Critics have also accused Sonangol -- which is both concession-granter and regulator of the industry -- of acting as a way to funnel part of the oil revenues to the political elite.
Martins responded to the criticisms by saying that "most" of Sonangol's revenues "are used to the wealth of our country and our people."
He added: "I would say all, depending on how you interpret it. Because what is our role? We have a production revenue, we put the production revenues on the hands of the minister of finance ... [it] goes through the hands of the government."
The Angolan government denies corruption in the oil sector. And recently, it announced a $5 billion sovereign wealth fund in a bid to diversify its economy, a move welcomed by lenders for its transparency. The state-owned investment fund, known as the Fundo Soberano de Angola, will invest domestically and internationally, focusing on infrastructure development and the hospitality industry.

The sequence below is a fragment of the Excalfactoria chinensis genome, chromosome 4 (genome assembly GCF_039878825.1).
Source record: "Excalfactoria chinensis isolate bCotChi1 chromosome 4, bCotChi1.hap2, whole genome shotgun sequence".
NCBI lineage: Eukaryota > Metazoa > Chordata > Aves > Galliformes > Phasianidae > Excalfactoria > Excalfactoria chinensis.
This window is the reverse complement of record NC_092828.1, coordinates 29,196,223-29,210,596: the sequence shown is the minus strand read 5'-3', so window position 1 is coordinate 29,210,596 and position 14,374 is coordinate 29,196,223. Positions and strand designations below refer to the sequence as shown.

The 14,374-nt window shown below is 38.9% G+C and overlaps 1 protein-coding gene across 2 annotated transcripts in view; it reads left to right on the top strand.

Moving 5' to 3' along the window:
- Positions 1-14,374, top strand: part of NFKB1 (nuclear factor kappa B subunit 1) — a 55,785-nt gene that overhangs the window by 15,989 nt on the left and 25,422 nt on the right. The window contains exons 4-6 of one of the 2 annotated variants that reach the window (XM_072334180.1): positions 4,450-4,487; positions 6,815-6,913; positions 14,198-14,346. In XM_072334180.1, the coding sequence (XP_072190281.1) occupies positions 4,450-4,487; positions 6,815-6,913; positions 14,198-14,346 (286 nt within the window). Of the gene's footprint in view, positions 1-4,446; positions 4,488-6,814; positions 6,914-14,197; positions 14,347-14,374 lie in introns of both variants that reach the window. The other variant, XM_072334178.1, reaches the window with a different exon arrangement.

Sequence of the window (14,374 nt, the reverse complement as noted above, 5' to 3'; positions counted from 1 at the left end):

At the same time, oil companies will soon be opening up new oil fields off Angola and the country hopes to become the largest producer of crude in Africa.
But with a history of corruption and problems of transparency, the biggest challenge will be ensuring that the profits filter down to ordinary Angolans.
Until then, many in the country say that only a tiny sliver of elites will truly benefit from Angola's oil.